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Apple Responds Quickly to Evolving 'Mac Defender' Threat With Updated Malware Definitions

Yesterday, we noted that the attackers behind the "Mac Defender" malware had moved quickly to combat Apple's new security update, within hours releasing a new variant of the malware that was capable of skirting around Apple's new protection.

Xprotect.plist before (left) and after (right) latest update to address new Mac Defender variant

Fortunately for users, Apple has moved almost as quickly as the attackers, quashing any potential fears that the company might be slow to respond to each new threat that appears. As reported by Italian site Spider-Mac [Google translation], Apple has already issued an update to detect the new variant, pushing out a new entry for "OSX.MacDefender.C" to the Xprotect.plist file that contains the signatures for identifying malware.

After the update, users are indeed presented with a warning if they begin to download the latest variant:


As part of the security update earlier this week, Apple included a system to automatically update the Xprotect.plist anti-malware definitions every 24 hours, giving the company the ability to quickly push out new protection for Mac OS X Snow Leopard users. While this is unlikely to be the end of the Mac Defender attackers' efforts, it does appear that Apple is committed to responding and issuing updates to its users as quickly as the attackers can churn out new variants.

Top Rated Comments

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43 months ago

The attackers will always be one step ahead...


But if Apple stays only one step behind and closes the holes within 24 hours each time, the attackers will soon learn that there isn't that much to be gained by the effort. They'll have to try another approach.

You know, this relatively benign malware is, on balance, a good thing. This will educate Mac users not to click OK on software they did not choose to install. So that when something really serious shows up, they will know better thanks to this mild version that is merely annoying.
Rating: 20 Votes
43 months ago

The writers of this malware love to see Apple jumping through the hoops they make. This will on,y get worse with 10.7, as per Apples history, new OSes are filled with bugs and exploitable flaws.


You mean like windows where the general advice it not to install it until SP1 is released?
Rating: 19 Votes
43 months ago



This doesn't bode well for Lion's release. Even if these threats don't indicate a material problem with OS X, the fact that Apple has been baited into an arms war makes OS X look less secure.


You have to install this yourself.... it is NOT a virus... but maleware.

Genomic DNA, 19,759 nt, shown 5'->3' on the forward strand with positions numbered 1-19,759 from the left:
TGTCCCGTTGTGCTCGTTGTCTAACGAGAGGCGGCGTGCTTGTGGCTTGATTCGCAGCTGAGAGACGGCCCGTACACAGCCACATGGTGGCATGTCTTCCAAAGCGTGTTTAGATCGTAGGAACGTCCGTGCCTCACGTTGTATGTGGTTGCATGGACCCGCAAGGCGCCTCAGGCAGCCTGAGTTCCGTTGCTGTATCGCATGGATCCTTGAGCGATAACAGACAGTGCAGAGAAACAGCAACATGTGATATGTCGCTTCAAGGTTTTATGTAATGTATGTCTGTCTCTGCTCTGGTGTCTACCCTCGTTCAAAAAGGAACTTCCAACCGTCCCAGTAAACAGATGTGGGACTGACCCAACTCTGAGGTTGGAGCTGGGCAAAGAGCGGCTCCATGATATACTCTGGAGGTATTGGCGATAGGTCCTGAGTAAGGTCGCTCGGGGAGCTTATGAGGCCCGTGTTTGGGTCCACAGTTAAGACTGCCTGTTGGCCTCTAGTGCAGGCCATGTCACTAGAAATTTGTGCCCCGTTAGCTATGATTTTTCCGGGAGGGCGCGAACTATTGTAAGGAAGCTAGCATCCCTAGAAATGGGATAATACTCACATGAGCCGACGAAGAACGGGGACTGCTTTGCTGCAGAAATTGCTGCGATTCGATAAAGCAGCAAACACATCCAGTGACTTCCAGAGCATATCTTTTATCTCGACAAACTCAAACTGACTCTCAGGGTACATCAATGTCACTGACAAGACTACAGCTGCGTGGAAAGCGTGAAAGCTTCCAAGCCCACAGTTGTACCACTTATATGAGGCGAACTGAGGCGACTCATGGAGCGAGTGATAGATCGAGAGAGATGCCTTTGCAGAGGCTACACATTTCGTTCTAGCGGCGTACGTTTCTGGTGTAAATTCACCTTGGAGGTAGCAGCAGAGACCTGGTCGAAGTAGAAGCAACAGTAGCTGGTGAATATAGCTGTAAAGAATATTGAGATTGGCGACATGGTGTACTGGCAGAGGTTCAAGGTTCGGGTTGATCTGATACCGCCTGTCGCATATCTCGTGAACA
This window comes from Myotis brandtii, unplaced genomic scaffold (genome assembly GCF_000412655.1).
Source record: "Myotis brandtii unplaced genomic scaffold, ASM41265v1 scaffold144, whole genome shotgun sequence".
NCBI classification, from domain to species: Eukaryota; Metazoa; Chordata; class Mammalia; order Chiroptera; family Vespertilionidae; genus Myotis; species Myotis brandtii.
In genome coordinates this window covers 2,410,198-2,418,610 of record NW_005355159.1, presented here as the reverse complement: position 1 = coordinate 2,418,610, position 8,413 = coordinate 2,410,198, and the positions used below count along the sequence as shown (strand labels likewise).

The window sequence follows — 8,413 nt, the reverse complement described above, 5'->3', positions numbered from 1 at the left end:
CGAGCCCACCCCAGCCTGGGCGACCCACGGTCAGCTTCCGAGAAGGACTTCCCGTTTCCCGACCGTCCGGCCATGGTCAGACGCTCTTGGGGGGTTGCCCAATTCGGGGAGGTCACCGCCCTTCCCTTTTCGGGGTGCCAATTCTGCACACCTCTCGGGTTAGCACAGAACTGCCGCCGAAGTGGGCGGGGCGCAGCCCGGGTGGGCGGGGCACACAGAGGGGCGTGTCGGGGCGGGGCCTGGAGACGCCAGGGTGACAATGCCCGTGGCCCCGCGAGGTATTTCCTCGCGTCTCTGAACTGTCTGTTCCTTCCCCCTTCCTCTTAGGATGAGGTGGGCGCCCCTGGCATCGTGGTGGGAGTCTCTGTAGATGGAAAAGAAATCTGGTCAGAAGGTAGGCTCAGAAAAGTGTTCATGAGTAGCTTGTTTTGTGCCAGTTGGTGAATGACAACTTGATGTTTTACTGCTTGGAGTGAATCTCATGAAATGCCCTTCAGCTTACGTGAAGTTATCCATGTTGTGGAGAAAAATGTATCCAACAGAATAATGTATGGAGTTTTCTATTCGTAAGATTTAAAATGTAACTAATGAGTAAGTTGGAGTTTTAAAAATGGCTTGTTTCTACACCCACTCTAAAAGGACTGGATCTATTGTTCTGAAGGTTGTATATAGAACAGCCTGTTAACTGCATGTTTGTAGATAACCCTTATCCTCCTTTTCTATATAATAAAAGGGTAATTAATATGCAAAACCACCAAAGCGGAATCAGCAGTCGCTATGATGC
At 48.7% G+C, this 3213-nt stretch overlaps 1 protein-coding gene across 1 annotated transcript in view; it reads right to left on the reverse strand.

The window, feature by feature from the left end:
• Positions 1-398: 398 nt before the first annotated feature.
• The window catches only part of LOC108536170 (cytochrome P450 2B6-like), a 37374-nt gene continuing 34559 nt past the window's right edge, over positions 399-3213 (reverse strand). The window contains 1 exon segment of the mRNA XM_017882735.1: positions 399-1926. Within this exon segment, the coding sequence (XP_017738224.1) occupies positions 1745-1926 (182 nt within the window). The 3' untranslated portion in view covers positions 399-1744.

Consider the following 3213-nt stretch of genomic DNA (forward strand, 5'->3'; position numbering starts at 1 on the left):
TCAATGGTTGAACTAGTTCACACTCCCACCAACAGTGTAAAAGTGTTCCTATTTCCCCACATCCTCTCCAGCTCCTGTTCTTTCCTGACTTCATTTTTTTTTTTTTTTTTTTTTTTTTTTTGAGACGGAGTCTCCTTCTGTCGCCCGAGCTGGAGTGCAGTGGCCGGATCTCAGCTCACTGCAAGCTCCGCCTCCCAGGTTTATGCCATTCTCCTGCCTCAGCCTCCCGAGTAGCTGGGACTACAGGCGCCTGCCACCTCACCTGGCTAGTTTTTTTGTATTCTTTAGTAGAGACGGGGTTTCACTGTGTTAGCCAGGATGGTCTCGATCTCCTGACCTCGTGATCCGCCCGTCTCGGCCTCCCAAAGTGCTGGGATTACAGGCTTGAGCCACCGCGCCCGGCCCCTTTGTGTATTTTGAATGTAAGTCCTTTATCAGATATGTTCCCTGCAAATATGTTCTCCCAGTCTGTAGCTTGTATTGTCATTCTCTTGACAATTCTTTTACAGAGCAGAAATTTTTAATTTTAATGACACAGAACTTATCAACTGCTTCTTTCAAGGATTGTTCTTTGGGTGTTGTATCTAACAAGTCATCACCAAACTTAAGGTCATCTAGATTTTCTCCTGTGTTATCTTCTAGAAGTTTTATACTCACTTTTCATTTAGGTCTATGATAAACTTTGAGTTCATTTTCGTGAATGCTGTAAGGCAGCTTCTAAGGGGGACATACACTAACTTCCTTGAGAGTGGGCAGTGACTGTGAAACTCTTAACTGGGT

Not sure exactly how OSX is less secure? Maleware has been around for years for OSX.... just don't install the damn thing!
Rating: 16 Votes
43 months ago

You have to install this yourself.... it is NOT a virus... but maleware.

Not sure exactly how OSX is less secure? Maleware has been around for years for OSX.... just don't install the damn thing!


Maleware? What's maleware? Sounds like a line of men's lingerie. :confused:
Rating: 15 Votes
43 months ago



This doesn't bode well for Lion's release. Even if these threats don't indicate a material problem with OS X, the fact that Apple has been baited into an arms war makes OS X look less secure.


What kind of logic is this?
Rating: 15 Votes
43 months ago

The writers of this malware love to see Apple jumping through the hoops they make. This will on,y get worse with 10.7, as per Apples history, new OSes are filled with bugs and exploitable flaws.


Completely irrelevant. MacDefender doesn't take advantage of any flaw or bug in OS X. The only flaw in play here is people's gullibility.
Rating: 15 Votes
43 months ago
Why do people keep thinking this is a security issue with OS X? MacDefender is not taking advantage of any security holes in OS X. It's wholly dependent on social engineering--convincing users to do something that they shouldn't. It's not a security flaw in OS X. Even if it didn't automatically open the installer, it could still talk people into opening the installer. It's good that Apple is doing something about it, but they aren't closing any security holes because there aren't any that are relevant to the situation at hand.

The fix is AdBlock or NoScript, and Apple can't do that.
Rating: 13 Votes
43 months ago
Good to see apple responding so quickly.

Though I dont really like this current situation. Where are the good old days when no hackers even bothered to create malware for Macs? Stop buying so many macs people :D
Rating: 13 Votes
43 months ago

I wouldn't be surprised if the entire thing weren't stage-managed by Apple to give them an argument in favour of a move to an iOS-style Mac App Store-only software model. (Jailbreak your Mac, anyone?)


Here we go again - people running out of real arguments against apple clinging to stupid claims like this ....
Rating: 11 Votes
43 months ago
I'm getting pretty tired of the MacDefener 'news' updates - its time to go back to the normal life (and malware is part of that - no need for an update every day)

But anyway good to see that it took Apple less than 24h to release an update.


Wonder if there will be a permanent fix in Lion.
Well the current fix is to not install this BS in the first place.


There is no fix for this type of malware ... If the user interacts with an installer, so there is not much that can be done until the installer is out in the wild and a signature for it can be created. Malware authors will always be a step ahead and nothing can be done about it.
Rating: 11 Votes

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